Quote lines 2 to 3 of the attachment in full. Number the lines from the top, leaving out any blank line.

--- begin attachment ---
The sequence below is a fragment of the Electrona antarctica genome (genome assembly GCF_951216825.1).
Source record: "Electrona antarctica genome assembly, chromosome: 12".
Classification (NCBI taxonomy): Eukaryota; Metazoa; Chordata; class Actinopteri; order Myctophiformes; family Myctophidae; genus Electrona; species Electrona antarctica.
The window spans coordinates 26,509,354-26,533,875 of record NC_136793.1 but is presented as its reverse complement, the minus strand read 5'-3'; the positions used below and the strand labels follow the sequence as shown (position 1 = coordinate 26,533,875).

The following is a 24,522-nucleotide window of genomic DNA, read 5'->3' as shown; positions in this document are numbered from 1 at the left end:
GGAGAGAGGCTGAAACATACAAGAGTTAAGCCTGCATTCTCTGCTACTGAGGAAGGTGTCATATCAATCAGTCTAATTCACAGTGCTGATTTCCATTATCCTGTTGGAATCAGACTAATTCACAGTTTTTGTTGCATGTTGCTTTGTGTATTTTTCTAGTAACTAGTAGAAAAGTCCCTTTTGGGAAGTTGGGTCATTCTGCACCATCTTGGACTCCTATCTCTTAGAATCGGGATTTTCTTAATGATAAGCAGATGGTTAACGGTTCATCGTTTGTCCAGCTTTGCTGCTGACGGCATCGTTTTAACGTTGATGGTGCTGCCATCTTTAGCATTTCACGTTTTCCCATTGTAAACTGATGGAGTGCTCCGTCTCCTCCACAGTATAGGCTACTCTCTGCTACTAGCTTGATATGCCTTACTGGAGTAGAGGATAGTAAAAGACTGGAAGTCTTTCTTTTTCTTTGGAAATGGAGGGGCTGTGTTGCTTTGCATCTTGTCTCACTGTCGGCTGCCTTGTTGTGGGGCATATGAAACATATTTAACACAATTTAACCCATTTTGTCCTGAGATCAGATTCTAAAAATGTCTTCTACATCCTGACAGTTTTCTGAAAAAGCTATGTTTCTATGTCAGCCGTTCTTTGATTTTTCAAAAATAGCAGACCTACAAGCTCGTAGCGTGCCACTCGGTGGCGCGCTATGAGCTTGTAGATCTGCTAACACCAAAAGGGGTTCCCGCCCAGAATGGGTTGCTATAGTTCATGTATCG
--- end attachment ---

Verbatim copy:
Source record: "Electrona antarctica genome assembly, chromosome: 12".
Classification (NCBI taxonomy): Eukaryota; Metazoa; Chordata; class Actinopteri; order Myctophiformes; family Myctophidae; genus Electrona; species Electrona antarctica.